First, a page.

Aging gracefully. Lia Crowe photograph

Aging Gracefully

Be Proactive In Preparing Your Mind and Body

  • Jan. 1, 2021 7:00 a.m.

– Words by Kaisha Scofield Photography by Lia Crowe

We all know that one of the only certainties in life is that we will get older. Yet, in our society, aging is rarely discussed or prepared for. In fact, a common statement on aging is that it takes most by surprise. Many people feel young but look in the mirror only to see an old person reflected back at them. How did this happen? We are a society obsessed with youth and productivity, and slowing down seems like a luxury we cannot afford. So it is not surprising that the topic of aging is avoided, often until it is too late.

The truth is, aging is an inevitable part of living. By accepting the aging process, we are better able to be proactive in how to prepare our body and mind for this very natural transition. By identifying the areas that are most commonly frustrating for more senior populations, we can engage in targeted selfcare to make aging less overwhelming.

The most common complaints about aging are health issues associated with degeneration. Loss of muscle and bone health, poor joint health, digestive issues, nutritional deficiencies, hormone imbalance, loss of energy and impaired cognitive abilities are all common health problems the more senior populations deal with. The good news is, with a few simple lifestyle and wellness practices, many of these health issues can be minimized or avoided all together.

Use it or lose it. Inactivity is the fastest way to age the body. Too many of us exist in a sedentary state; sitting at a desk for eight hours of the day, driving to and from work and then spending our evenings on the couch. Making solid lifestyle choices that include physical activity is the most effective way to keep the body and mind healthy, long-term. While this isn’t necessarily news to anyone, daily movement is becoming increasingly urgent as kids, teens and adults are spending more time on devices and games and in front of screens and, as a result, physical literacy is failing.

Once movement habits are improved, it is important to keep the body happy and well maintained. We all know the feeling of sore and creaking joints. That crackling sound is called crepitus, which seems like a very unsettling yet appropriate name. These creaks, while harmless, are generally a result of degeneration in the bones and connective tissue. This tissue is made up of collagen, the same collagen that your aesthetician tells you to take for glowing skin. Collagen is found in skin, ligaments, cartilage, tendons and bone. The bad news is that it deteriorates as we age. The great news is that it can be replenished. Collagen can be taken orally via supplements, pill or powder or by drinking bone broth. This is is a widely recommended support for joint health and for healthy skin, nails and hair.

Aging well depends largely on fuelling the body with a nutrient-dense diet. Vitamin and mineral depletion is a common issue for the aging body because as we get older, the body’s ability to absorb and distribute nutrients can lessen. We typically absorb vitamins and minerals from the food we eat, via the digestive process, but digestive health can decline as we age, through deterioration, poor dietary habits, tissue damage, etc. Natural hormone transitions also occur, which can cause the body to go through fluctuations in appetite and energy levels, making meal preparation frustrating and unenjoyable. It’s a difficult combination of issues that are often ignored.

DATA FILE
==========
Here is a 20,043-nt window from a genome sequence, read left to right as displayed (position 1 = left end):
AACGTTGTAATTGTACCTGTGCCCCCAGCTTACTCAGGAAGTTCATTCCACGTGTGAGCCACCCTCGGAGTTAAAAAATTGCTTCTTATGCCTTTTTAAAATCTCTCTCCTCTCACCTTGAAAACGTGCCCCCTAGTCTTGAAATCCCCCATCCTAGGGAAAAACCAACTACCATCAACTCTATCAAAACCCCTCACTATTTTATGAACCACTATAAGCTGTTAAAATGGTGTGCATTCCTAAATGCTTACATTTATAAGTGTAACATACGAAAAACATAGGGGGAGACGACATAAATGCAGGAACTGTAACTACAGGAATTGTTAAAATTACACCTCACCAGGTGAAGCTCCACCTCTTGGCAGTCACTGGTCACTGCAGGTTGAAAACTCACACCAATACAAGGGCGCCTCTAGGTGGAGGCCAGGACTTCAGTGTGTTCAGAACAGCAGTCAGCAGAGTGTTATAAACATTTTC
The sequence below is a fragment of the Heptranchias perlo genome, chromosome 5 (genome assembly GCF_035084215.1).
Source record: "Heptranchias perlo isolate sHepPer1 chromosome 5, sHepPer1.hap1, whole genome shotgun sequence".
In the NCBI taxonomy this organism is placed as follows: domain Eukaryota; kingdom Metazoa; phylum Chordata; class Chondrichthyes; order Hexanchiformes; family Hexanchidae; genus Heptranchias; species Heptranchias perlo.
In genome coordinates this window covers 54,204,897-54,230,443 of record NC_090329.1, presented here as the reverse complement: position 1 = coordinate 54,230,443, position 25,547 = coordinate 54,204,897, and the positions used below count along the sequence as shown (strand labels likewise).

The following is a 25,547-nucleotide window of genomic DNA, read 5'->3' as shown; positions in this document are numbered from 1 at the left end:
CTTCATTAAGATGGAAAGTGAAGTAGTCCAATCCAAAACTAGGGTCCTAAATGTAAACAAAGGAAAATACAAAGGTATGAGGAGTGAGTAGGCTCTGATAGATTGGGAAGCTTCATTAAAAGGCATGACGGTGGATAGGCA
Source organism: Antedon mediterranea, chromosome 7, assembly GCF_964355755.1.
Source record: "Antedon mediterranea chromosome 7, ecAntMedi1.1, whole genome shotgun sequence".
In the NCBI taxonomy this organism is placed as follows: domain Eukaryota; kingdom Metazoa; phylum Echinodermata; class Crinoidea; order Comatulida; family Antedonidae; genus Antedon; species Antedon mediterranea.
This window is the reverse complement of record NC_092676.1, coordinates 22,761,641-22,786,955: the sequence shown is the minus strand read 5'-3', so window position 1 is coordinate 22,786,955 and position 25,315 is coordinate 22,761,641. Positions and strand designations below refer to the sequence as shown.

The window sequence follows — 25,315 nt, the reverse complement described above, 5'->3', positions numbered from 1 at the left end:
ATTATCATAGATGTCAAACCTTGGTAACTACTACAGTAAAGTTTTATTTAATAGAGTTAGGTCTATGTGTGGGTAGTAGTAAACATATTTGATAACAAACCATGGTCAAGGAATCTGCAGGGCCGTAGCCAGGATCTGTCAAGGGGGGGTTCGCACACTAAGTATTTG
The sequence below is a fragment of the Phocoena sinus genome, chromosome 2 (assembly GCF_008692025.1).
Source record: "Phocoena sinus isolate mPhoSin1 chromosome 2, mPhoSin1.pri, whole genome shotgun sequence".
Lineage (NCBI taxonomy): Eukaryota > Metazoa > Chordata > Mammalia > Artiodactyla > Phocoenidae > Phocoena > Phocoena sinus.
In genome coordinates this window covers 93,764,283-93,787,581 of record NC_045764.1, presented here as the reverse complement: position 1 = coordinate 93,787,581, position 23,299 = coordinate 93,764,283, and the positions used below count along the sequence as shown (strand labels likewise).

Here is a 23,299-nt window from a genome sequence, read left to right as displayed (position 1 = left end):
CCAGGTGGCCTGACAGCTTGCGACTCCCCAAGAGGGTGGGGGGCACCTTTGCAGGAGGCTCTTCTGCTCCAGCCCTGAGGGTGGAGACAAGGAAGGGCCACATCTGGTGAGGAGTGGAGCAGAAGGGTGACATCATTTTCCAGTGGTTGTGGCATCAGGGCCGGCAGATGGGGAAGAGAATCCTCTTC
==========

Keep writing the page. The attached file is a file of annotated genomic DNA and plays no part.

The malabsorption of nutrients can occur for several reasons but the two main causes are a lack of dietary healthy fats and consistent dehydration. Our unfortunate vilification of fat has led to a largely depleted population. Many vitamins and minerals, essential to our body, are fat soluble, meaning that without a proper intake of healthy dietary fats, we are unable to absorb nutrients in our food. Not to mention the essential fatty acids themselves playing a crucial role in cellular, tissue and nerve health, to name a few.

Alongside healthy fat intake, hydration plays a vital role in absorbing the other vitamins and minerals that are water soluble. One of the easiest ways to increase your energy levels, mood, sleep and digestion is to improve your hydration. More than 50 per cent of the population is consistently dehydrated. Mild dehydration can cause fatigue, nausea, headaches, moodiness, cramping and constipation. Electrolytes in the form of sugar-free powders, tablets or even a small pinch of salt can vastly improve hydration levels in the body.

Fluctuating hormones are confusing at the best of times, but in an aging body, they can be especially disruptive. The hormone testosterone, for example, depletes as we age, an issue that can affect both men and women. Occasionally men can experience an age-related, steep decline in testosterone that can lead to many health issues. Often referred to as “male menopause,” symptoms are similar to those experienced in female menopause, such as hot flashes, breast tenderness, mood fluctuations and erectile disfunction. It is just as important for men to monitor hormone health as it is for women.

For women, the most obvious hormonal transition is the big M, menopause. There is no way to avoid menopause, but there are steps we can take to prepare for it. Maintaining an active lifestyle is essential. Equally important is fuelling the body with a diet that is focused on nutrient-dense whole foods, including healthy fats and proper hydration. Menopause is never fully predictable but well-balanced and supported hormones will ensure that the process runs as smoothly as possible, perhaps avoiding having to put ice down your shirt to cool a hot flash.